5. Shrinking and Warping
Wood and vinyl composite window frames can shrink in extremely cold weather (and warp in high humidity!). Where this becomes a problem is both in the warping of the window frame, as well as compromising the seal, leading to fogginess between the panes of glass.
The remedy: Ultrex fiberglass is 8x stronger than vinyl and 3x stronger than Fibrex®. Likewise, Ultrex fiberglass window frames and glass are made from the same basic material - silica sand. This means they expand and contract at nearly the same rate, eliminating the worry of seal failure or foggy glass. At North Georgia Replacement Windows, we offer durable fiberglass frames (think hard hats and canoes) that won't warp, crack, or shrink when cold weather (or high humidity!) hits Georgia.
6. Ice Buildup
While winter weather varies across the state of Georgia, many areas will face some type of severe winter weather at some point each year. That could mean snow or subfreezing temperatures, as well as strong winds or even ice or heavy rainstorms. In older windows, ice can build up when warm air escapes through small openings (between the open spaces) and meets the cold air outdoors. This allows ice to start building up in those spaces, making it hard to open your windows. The ice formation in these small gaps can cause window seals to break.
The remedy: Ventilate high moisture areas of your home such as your bathrooms and kitchen.
7. Cracked Window Glass
Winter storms can bring some unexpected situations to your home's exterior. The weight of snow can cause branches to snap and get flung into your windows, causing the glass to crack and your home's protective layer to be compromised (putting your safety at risk and opening your home to chilly outdoor temperatures). If a snowball fight breaks out near your house, a stray snowball may end up accidentally hitting your window glass, causing it to break.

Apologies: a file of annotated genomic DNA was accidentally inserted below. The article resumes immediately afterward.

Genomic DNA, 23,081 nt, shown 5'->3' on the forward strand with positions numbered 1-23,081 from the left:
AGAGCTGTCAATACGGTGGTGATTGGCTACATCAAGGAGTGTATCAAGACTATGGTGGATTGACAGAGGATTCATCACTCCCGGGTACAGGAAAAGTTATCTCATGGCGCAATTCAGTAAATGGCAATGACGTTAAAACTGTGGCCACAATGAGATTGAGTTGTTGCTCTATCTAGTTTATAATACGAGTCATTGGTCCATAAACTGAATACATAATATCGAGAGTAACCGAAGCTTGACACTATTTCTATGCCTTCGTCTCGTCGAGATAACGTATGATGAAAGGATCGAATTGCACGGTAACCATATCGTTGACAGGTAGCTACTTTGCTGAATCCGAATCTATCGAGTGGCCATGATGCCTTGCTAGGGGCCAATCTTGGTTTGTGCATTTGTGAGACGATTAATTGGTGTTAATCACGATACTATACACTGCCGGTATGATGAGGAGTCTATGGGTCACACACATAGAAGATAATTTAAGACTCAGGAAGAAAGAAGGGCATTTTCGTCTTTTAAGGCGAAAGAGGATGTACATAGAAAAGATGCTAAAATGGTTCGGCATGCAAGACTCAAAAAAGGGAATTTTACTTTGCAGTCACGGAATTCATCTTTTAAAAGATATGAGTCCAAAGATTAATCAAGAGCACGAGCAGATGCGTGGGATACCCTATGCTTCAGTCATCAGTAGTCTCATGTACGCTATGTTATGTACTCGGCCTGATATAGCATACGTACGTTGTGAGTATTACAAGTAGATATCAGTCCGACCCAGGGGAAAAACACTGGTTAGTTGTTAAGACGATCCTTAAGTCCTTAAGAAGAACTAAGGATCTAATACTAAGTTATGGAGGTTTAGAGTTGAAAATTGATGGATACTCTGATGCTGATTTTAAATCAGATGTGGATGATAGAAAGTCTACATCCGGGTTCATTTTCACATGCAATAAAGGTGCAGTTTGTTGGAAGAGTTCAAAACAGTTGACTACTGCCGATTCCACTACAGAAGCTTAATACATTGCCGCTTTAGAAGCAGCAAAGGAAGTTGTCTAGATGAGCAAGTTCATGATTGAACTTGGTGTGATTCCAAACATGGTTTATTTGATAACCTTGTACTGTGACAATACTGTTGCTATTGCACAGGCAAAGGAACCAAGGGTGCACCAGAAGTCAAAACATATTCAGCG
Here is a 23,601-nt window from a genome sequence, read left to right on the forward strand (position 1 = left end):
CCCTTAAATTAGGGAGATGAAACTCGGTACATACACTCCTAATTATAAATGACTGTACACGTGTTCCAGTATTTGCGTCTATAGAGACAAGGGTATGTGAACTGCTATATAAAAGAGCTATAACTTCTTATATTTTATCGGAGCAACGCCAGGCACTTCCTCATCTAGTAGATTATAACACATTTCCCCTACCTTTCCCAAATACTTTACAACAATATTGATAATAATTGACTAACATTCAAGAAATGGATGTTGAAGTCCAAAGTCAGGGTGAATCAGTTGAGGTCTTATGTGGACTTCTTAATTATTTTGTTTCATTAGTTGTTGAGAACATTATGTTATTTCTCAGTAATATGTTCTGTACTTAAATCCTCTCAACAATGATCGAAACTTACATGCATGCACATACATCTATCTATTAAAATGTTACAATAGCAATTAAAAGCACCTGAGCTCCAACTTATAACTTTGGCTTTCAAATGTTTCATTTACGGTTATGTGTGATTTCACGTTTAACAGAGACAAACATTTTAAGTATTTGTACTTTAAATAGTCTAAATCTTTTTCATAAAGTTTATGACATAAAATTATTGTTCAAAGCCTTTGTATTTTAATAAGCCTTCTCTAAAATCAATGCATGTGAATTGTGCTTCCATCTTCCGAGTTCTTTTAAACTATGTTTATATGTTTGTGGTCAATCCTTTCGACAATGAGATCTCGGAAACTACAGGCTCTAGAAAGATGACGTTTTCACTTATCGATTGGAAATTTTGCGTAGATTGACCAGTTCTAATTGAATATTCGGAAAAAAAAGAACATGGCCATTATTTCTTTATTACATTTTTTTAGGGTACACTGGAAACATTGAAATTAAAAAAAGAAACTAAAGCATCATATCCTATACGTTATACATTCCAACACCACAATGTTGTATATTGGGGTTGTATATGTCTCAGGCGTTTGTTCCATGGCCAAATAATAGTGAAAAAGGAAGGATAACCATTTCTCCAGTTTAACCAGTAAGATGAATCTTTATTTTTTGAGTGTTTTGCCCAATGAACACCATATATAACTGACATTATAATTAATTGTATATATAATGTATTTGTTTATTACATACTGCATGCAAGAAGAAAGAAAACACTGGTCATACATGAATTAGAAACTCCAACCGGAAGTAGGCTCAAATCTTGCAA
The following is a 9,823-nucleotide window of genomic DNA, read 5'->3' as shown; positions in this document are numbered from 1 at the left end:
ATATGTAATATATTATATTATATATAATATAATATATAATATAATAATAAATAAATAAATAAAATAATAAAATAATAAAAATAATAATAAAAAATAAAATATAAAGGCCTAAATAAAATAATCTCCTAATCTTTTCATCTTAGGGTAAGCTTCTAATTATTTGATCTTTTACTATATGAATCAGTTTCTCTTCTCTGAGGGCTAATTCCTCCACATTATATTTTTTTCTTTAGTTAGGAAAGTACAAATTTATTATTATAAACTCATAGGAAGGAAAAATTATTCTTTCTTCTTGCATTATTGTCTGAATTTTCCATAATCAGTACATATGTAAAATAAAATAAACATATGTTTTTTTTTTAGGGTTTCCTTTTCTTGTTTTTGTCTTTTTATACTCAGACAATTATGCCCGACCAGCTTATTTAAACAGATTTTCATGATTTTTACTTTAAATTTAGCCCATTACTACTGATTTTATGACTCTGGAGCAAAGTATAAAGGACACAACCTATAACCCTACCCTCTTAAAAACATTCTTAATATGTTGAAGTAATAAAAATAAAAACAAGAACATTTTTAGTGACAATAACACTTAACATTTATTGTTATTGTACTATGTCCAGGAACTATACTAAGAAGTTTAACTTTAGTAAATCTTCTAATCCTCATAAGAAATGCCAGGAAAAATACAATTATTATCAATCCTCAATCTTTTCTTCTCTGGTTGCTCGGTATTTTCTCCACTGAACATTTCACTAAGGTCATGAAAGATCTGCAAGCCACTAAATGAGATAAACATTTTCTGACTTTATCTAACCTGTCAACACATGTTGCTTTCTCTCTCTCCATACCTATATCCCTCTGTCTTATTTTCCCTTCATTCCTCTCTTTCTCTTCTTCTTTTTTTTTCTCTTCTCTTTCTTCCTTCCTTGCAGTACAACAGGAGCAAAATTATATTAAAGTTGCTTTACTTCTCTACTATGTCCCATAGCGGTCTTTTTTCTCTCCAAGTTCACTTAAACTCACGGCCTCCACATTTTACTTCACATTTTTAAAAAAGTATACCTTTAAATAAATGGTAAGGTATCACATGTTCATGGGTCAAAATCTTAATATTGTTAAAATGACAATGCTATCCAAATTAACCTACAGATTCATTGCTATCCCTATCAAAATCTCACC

The remedy: Keep your trees pruned away from your exterior, clear away dead branches, and remove brittle, dead trees in order to safeguard your house from unwanted window cracks.
8. Window Hardware Damage
Window hardware needs to work properly for your home to be safe and secure. Handles, hinges, and window latches are vulnerable to damage during extremely cold winter weather. They may become jammed due to ice and low temperatures.
The remedy: Ensure window hardware is functioning properly, routinely operating and cleaning.
Time to Replace Old, Drafty Windows This Winter
This winter may prove it's time to upgrade your windows altogether. The good news is that at North Georgia Replacement Windows, we can replace your windows year-round. With our Price Lock Guarantee, you can get started with the worst windows first and lock yourself into those product costs for 3 years! In the past we installed several different brands of windows, but once we experienced the superiority of Infinity from Marvin fiberglass windows, they became the only window we offer—and homeowners love them!